We occasionally get questions regarding how to define area Spt -- the key dorsal-stream region we believe performs sensory-motor transformations for speech. The acronym stands for Sylvian parietal temporal to reflect the fact that it is located within the Sylvian fissure at the parietal-temporal boundary. The region involves a portion of the planum temporal/parietal operculum (very hard to distinguish the two), and is a subportion of area tpt. For those interested in more detail, below is a definition that we included in a recently submitted manuscript. My former student, Brad Buchsbaum can provide more details regarding typical locations in standardized space.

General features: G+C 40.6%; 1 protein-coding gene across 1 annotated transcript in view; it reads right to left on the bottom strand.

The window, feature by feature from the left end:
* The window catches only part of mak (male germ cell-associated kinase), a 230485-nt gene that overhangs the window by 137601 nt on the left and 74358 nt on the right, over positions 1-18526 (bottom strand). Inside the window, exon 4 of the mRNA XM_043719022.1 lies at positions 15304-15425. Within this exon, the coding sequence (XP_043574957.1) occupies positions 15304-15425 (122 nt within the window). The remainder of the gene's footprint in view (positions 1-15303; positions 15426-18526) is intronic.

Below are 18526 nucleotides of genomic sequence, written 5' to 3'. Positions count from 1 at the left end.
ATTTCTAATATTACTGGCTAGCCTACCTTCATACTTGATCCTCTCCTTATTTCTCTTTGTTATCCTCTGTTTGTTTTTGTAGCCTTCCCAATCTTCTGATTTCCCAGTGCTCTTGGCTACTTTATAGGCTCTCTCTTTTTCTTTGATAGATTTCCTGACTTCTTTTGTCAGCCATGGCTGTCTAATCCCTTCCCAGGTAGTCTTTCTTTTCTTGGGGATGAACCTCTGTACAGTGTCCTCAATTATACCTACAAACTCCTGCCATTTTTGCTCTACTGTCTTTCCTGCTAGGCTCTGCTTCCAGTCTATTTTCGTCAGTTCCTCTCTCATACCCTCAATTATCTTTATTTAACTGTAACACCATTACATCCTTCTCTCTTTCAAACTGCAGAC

Spt is functionally defined within an anatomically constrained region of interest. It was initially identified in an anatomically unconstrained analysis that specified regions showing both auditory (speech responsive) and motor (responsive during covert speech production) response properties (Buchsbaum et al. (2001), Hickok et al. (2003)). A network of regions is identified in such an analysis including area 44 and a more dorsal pre-motor site in the frontal lobe, a region in the superior temporal sulcus, and a region in the posterior aspect of the planum temporale, sometimes extending up into the parietal operculum. Anatomically this latter area, Spt, appears to be a sub-portion of Galaburda and Sanides’ (1980) area Tpt. Although auditory-motor responses are identifiable within this region very consistently in individual subjects (using their own anatomy as a guide to localization), the activation location in standardized space can vary substantially, due the extensive anatomical variability of the posterior Sylvian region. Thus Spt is defined as a region with the posterior portion of the Sylvian fissure that exhibits both auditory and motor response properties.